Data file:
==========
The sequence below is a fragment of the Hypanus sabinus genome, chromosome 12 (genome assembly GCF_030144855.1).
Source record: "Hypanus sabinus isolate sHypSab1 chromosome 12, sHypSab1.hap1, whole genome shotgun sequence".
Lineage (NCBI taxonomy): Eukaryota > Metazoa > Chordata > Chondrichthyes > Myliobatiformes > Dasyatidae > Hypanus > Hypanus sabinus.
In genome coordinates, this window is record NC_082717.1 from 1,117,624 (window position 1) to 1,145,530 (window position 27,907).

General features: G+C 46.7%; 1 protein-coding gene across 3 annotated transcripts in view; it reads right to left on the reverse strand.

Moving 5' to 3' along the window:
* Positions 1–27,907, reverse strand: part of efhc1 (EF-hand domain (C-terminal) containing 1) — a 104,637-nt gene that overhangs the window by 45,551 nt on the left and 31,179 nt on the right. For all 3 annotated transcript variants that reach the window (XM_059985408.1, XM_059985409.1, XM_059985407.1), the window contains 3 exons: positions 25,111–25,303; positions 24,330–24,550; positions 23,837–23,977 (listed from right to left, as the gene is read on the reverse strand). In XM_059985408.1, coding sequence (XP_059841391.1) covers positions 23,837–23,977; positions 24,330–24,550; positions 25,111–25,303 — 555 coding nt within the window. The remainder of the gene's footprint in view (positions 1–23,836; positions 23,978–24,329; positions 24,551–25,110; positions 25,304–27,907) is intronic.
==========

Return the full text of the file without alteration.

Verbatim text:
The sequence below is a fragment of the Hypanus sabinus genome, chromosome 12 (genome assembly GCF_030144855.1).
Source record: "Hypanus sabinus isolate sHypSab1 chromosome 12, sHypSab1.hap1, whole genome shotgun sequence".
Lineage (NCBI taxonomy): Eukaryota > Metazoa > Chordata > Chondrichthyes > Myliobatiformes > Dasyatidae > Hypanus > Hypanus sabinus.
In genome coordinates, this window is record NC_082717.1 from 1,117,624 (window position 1) to 1,145,530 (window position 27,907).

General features: G+C 46.7%; 1 protein-coding gene across 3 annotated transcripts in view; it reads right to left on the reverse strand.

Moving 5' to 3' along the window:
* Positions 1–27,907, reverse strand: part of efhc1 (EF-hand domain (C-terminal) containing 1) — a 104,637-nt gene that overhangs the window by 45,551 nt on the left and 31,179 nt on the right. For all 3 annotated transcript variants that reach the window (XM_059985408.1, XM_059985409.1, XM_059985407.1), the window contains 3 exons: positions 25,111–25,303; positions 24,330–24,550; positions 23,837–23,977 (listed from right to left, as the gene is read on the reverse strand). In XM_059985408.1, coding sequence (XP_059841391.1) covers positions 23,837–23,977; positions 24,330–24,550; positions 25,111–25,303 — 555 coding nt within the window. The remainder of the gene's footprint in view (positions 1–23,836; positions 23,978–24,329; positions 24,551–25,110; positions 25,304–27,907) is intronic.